Follow the link for a transcript of Gotch’s classic wrestling manual, Wrestling and How to Train.

Specificity of Conditioning in Fight Activities: Basic Concepts & Application

Specificity of training is the basis on which all modern physical training rests. Briefly, to produce a desired physiological adaptation, a training program must place sufficient stress on the physiological systems in question (Willmore & Costill, 2004). In training environments this is commonly referred to as Specific Adaptations to Imposed Demands (SAID).  Adaptations to training are limited to the physiological system overloaded by the program. This includes neuromotor, morphological, hormonal and metabolic elements. Fighting activities (encompassing both combat sports and fighting/self protection scenarios) present a unique programming challenge, requiring a range of adaptations to all systems.

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4/21 VA class: Fun With Shoulder Locks

Last Saturday’s class featured an introduction to kneeling shoulder locks. After class, I was going through some of the pictures taken for review purposes, and noticed this uncanny (but unintentional) resemblance to Michelangelo’s “Creation of Adam.” During semi-open randori, both students threw their partner in the same direction, and applied the lock at the same time, resulting in the visual pun. Next weekend, we’ll try for da Vinci’s “Vitruvian Man” out of juji gatame.

FSRI Video: Throws, Pins & Escapes

The Virginia FSRI group has been learning this throw (basic hip spiral/o-goshi) and reviewing falling skills for the last few weeks. The clip shows some different semi-open randori exchanges designed to integrate it with related pin/escape skills.  Continual role switching makes it a bit more challenging and dynamic, but within an environment that’s still conducive to some experimentation (from the 4/7 VA class).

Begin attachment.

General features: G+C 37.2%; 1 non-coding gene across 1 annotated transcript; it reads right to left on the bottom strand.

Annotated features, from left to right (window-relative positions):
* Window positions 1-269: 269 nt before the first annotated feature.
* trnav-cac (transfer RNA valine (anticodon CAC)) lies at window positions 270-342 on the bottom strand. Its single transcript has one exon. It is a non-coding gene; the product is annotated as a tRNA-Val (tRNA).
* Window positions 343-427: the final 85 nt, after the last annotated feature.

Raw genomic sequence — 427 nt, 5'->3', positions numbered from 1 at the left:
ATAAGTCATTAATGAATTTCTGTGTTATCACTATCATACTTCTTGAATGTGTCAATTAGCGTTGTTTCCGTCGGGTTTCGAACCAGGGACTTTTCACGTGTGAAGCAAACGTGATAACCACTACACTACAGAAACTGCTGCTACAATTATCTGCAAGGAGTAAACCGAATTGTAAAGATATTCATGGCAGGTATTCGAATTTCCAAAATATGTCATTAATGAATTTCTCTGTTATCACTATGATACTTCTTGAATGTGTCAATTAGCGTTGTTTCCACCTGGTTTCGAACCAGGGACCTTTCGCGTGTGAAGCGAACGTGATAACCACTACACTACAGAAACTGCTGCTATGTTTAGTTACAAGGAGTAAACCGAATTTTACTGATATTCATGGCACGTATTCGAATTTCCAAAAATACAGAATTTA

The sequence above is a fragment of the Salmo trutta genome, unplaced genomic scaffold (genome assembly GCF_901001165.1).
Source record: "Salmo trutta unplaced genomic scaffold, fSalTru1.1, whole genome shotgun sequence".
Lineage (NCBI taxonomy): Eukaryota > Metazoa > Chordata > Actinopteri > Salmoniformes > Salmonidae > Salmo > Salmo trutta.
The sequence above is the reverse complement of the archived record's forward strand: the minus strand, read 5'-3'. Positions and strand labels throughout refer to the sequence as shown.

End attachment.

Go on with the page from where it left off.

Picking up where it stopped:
Random Training Notes 18

Regarding historical or traditional training practices:

Within physical culture, old practices or concepts aren’t necessarily good or better than modern ones just because they’ve been around awhile. There is belief in martial arts circles, especially in “traditional” groups, that something which has been passed down for decades is unquestionably valuable, or even superior to modern evidence-based understandings. A common defense is “do you think technique x would still be around it if it wasn’t battle tested?” Another is “look at practitioner x- if it worked for him, and he had no fancy research.”

The plain and unglamorous truth is that sometimes techniques or training practices got passed down simply because no one knew any better, or it fulfilled a cultural function (particularly in Confucian-influenced societies)  or because they maintained a certain personal prestige or power structure within a group. A technique may have never actually been used in a fight;  a conditioning activity may routinely cause joint damage that actually weakens a student over time, but the status of the originator serves to enshrine it. Old can be good; old is not automatically good.